Three lessons to be learnt from South African entrepreneurial visionaries
A recent event hosted by Deloitte in Stellenbosch provided a platform for like-minded business people to learn from the stories of successful entrepreneurs. During an interactive panel discussion, three successful local entrepreneurs, Daniel Nel (President: Entrepreneurs’ Organisation), Chris van der Merwe (CEO: Curro Holdings) and Schalk Nolte (CEO: Entersekt) were asked to share their perspectives on entrepreneurial leadership success.
From the discussions that developed, the following lessons were learnt:
Lesson 1: Leaders need motivation
A common misconception is that only employees need support in a growing business. However, leaders also need support and guidance. “Leaders should consider the guidance of a mentor or a coach who can give them the necessary tools to keep motivated, as well as to deal with tough decisions,” said Nel.
He advised to keep the bigger picture in mind, and to not let the hunger for immediate profit become the primary business goal.
“Only chasing the money will not result in long term growth. Remember that there is a higher purpose that should link with your vision and explain why you run the business as you do. Know your role as the leader, this will help you remain dedicated when times get tough,” said Nolte.
Lesson 2: The value of teamwork
Consider the value of having the right team in place at the outset of your business journey. The founder is the DNA of the business, so ensure that those whom you hire are aligned with your values and ethics, especially when it comes to executive committees and board members.
All panellists agreed that if you are at the start-up phase and you don’t have the right team in place, you are likely to be distracted from what you need to do as the leader of the business. Similarly, ensure that each member of your team knows what his or her role is, so the business can function optimally from the get-go.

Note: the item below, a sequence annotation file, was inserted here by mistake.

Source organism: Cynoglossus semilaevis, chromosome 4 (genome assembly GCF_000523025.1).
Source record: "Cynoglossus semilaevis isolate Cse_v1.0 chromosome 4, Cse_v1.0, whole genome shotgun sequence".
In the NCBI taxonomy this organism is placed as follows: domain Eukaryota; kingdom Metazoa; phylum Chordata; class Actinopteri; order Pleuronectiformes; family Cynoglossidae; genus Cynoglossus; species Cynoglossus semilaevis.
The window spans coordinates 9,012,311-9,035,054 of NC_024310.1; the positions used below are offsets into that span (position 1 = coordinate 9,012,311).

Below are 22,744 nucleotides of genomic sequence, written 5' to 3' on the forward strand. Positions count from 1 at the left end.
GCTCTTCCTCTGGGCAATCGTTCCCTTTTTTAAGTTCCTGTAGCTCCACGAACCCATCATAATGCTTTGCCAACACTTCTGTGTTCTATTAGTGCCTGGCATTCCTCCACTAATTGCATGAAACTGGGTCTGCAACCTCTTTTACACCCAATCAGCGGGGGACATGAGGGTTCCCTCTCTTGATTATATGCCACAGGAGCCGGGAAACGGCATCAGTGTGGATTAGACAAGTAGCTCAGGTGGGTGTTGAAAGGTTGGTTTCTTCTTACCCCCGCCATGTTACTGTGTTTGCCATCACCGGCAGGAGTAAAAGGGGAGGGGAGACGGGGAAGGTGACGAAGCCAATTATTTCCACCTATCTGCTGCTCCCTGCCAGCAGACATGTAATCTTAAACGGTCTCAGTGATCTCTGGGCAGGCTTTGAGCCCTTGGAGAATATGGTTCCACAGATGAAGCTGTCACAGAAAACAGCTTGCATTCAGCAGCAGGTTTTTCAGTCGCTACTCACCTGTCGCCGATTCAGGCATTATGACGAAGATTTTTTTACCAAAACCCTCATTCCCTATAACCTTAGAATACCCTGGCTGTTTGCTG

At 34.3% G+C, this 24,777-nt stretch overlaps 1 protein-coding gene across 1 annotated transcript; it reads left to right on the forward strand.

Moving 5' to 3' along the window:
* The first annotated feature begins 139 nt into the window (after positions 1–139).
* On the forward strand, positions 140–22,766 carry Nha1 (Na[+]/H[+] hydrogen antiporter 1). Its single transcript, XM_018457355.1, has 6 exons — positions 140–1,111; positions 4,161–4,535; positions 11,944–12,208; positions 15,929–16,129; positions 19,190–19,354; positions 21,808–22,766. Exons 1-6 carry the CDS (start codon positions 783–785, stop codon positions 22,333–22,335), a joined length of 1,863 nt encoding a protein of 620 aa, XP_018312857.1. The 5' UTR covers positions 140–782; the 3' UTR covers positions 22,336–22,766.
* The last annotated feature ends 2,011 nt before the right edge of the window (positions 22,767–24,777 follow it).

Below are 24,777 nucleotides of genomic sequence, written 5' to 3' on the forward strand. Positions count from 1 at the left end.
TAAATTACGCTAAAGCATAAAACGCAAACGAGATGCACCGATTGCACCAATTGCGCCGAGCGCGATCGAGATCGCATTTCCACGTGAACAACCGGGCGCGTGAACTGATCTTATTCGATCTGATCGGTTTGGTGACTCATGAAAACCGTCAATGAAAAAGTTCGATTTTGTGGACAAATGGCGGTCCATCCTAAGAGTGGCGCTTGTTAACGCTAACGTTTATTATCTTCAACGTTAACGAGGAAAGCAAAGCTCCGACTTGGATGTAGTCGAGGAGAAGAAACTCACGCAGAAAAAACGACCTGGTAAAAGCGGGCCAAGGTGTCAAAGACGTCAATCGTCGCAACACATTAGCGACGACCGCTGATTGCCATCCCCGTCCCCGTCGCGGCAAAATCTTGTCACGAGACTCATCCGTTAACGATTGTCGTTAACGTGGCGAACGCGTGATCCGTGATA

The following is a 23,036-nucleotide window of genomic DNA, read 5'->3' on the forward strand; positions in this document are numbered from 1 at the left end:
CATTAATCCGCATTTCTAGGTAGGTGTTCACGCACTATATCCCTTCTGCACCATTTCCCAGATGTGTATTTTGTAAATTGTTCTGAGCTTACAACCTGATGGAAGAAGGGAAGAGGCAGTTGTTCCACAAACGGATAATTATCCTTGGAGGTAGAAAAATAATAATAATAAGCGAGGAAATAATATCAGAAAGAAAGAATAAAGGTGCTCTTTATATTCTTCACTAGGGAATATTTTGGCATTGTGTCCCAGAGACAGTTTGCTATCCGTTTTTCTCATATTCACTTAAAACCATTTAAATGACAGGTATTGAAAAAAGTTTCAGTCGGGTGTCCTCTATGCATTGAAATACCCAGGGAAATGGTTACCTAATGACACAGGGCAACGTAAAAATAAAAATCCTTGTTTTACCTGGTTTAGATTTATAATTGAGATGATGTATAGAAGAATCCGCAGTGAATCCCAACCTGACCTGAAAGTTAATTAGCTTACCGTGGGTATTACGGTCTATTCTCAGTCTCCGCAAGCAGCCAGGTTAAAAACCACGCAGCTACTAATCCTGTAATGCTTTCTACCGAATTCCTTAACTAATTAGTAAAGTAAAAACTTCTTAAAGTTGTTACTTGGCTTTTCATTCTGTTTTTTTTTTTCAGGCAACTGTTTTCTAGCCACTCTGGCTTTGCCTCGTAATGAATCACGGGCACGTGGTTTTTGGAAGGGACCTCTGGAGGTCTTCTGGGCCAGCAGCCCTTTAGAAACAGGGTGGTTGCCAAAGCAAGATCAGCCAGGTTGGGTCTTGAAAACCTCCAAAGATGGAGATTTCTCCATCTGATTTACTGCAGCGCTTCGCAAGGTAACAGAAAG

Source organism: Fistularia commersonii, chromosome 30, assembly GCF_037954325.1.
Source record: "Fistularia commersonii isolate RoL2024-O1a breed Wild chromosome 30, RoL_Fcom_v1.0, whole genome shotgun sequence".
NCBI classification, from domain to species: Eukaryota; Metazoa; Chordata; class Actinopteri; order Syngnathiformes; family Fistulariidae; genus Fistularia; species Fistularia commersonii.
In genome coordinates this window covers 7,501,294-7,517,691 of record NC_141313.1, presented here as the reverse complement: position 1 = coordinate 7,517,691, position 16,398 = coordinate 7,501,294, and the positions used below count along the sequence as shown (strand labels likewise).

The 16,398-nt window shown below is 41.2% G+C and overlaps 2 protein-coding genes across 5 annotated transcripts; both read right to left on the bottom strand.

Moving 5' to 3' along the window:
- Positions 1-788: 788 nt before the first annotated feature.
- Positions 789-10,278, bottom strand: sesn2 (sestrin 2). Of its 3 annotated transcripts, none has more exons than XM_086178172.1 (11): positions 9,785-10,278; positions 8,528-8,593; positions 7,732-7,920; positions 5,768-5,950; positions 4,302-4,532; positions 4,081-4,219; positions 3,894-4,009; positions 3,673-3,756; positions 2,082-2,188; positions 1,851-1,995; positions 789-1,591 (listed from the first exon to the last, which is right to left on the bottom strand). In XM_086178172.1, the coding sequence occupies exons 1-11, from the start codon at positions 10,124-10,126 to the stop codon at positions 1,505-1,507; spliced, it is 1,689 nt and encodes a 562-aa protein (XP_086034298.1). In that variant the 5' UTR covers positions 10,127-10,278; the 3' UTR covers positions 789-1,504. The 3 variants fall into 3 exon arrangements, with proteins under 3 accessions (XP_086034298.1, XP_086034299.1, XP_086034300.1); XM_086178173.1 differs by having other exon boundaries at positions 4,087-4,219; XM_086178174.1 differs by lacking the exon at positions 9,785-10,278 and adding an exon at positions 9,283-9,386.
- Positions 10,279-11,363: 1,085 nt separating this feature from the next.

Sometimes being a leader also means making tough decisions. “You must be willing to let go of someone if he or she is not contributing to the growth of your business,” explained Nel.
Lesson 3: Master the challenges
It is natural for a business to experience periods of stagnation. “There is opportunity that lies in periods of doubt. For example, if you lose clients, perhaps it is time to revaluate your business model. Should you be relying on, say, one or two big clients for income, or should you increase the number of smaller clients with whom you work?
“In addition, setting up a business requires two main ingredients: trade knowledge and passion for the value of entry. You must be a master in your field to instil confidence amongst your audience and earn respect in the marketplace. By understanding the stakes involved, you can master the obstacle,” said Van der Merwe.
Wendy Smith, a director at Deloitte in the Western Cape and leader of their Growth Enterprises initiative, encourages business owners to adopt the thought behind the saying ‘no man is an island’. “The reality is that the perspective of others can provide critical insight into business cycle ups-and-downs, managing the business as well as top- and bottom-line profitability. By learning from others, you can fast-track your business’s success,” she concludes.